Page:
I have been asked many times since, when, on a memorable occasion, I volunteered into the ranks of pauperism and assumed its regimentals, what was the one foremost thought or anxiety that beset me as I lay in that den of horror. Nothing can be more simple or honest than my answer to that question. This was it— What if it were true? What if, instead of your every sense revolting from the unaccustomed dreadfulness you have brought it into contact with, it were your lot to grow used to, and endure it all, until merciful death delivered you? What if these squalid, unsightly rags, the story of your being some poor devil of an engraver, who really could not help being desperately hard-up and shabby, were all real? And why not? Since in all vast commercial communities there must always exist a proportion of beggars and paupers, what have I done that I should be exempt? Am I—are all of us here so comfortably circumstanced because we deserve nothing less? What man dare rise and say so? Why, there are a dozen slippery paths to the direst ways of Poverty that the smartest among us may stumble on any day. Again, let us consider who are they who are most liable to slip. Why, that very class that the nation is so mightily proud of, and apt at bragging about! The working man, with his honest horny hand and his broad shoulders, who earns his daily bread by the sweat of his brow! We never tire of expressing our admiration for the noble fellow. There is something so manly, so admirable in an individual standing up, single-handed and cheerful-hearted, and exclaiming, in the face of the whole world, “With these two hands, and by the aid of the strength it has pleased God to bless me with, my wife and my youngsters and myself eat, drink, and are clothed, and no man can call me his debtor!” He is a fellow to admire; we can afford to admire him, and we do—for just so long as he can maintain his independence and stand without help. But should misfortune in any of its hundred unexpected shapes assail him, should he fall sick or work fail him, and he be unable to keep out the wolf that presently eats up his few household goods, rendering him homeless, then we turn him and his little family over to the tender mercies of Mr. Bumble, who includes him in the last batch of impostors and skulkers that have been delivered to his keeping. I don’t say that, as matters are managed at present, we can well avoid doing so; but that does not mitigate the poor fellow’s hardship.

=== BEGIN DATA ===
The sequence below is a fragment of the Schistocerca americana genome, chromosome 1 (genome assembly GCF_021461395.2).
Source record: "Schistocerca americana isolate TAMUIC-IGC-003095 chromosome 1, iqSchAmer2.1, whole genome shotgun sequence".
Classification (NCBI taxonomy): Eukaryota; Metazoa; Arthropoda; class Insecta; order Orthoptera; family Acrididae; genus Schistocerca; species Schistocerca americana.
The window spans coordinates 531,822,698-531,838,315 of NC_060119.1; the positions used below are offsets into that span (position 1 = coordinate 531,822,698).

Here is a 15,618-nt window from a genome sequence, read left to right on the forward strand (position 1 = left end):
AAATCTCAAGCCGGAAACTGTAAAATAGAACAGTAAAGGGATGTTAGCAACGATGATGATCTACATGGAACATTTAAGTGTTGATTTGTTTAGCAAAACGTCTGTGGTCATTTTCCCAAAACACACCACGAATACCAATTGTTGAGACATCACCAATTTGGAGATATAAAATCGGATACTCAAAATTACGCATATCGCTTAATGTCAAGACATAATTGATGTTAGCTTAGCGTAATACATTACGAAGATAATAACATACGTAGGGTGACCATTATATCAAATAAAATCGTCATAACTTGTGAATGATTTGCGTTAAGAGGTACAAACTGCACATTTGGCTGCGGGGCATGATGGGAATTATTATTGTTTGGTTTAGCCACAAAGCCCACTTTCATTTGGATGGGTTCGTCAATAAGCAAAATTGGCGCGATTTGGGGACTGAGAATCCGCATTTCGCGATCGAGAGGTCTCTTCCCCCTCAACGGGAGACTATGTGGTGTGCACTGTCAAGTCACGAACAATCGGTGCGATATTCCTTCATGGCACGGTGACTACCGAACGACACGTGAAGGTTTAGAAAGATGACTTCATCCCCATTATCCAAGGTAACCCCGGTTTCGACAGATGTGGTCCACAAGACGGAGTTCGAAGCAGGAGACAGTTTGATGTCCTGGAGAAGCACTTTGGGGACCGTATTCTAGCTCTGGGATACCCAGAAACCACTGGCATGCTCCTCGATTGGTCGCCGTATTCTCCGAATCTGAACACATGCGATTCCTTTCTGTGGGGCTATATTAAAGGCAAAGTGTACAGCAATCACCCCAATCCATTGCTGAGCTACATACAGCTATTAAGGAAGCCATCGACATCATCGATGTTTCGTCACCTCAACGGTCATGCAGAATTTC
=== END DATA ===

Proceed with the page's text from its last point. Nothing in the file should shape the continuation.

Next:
It is to be hoped that we are gradually emerging from our bemuddlement; but time was, and that at no very remote period, when to be poor and houseless and hungry were accounted worse sins against society than begging or stealing, even—that is to say, if we may judge from the method of treatment in each case pursued; for while the ruffian who lay wait for you in the dark, and well-nigh strangled you for the sake of as much money as you might chance to have in your pocket, or the brute who precipitated his wife from a third-floor window, claimed and was entitled to calm judicial investigation into the measure of his iniquity and its deserving, the poor fellow who became a casual pauper out of sheer misfortune and hard necessity was without a voice or a single friend. The pig-headed Jack-in-office, whom the ratepayers employed and had confidence in, had no mercy for him. They never considered that it was normal because he preferred to stave off the pangs of hunger by means of a crust off a parish loaf rather than dine on stolen roast beef, that he came knocking at the workhouse-gate, craving shelter and a mouthful of bread! But one idea pervaded the otherwise empty region that Bumble’s cocked-hat covered, and that was, that the man who would beg a parish loaf was more mean and contemptible than the one who, with a proper and independent spirit, as well as a respect for the parochial purse, stole one; and he treated his victim accordingly.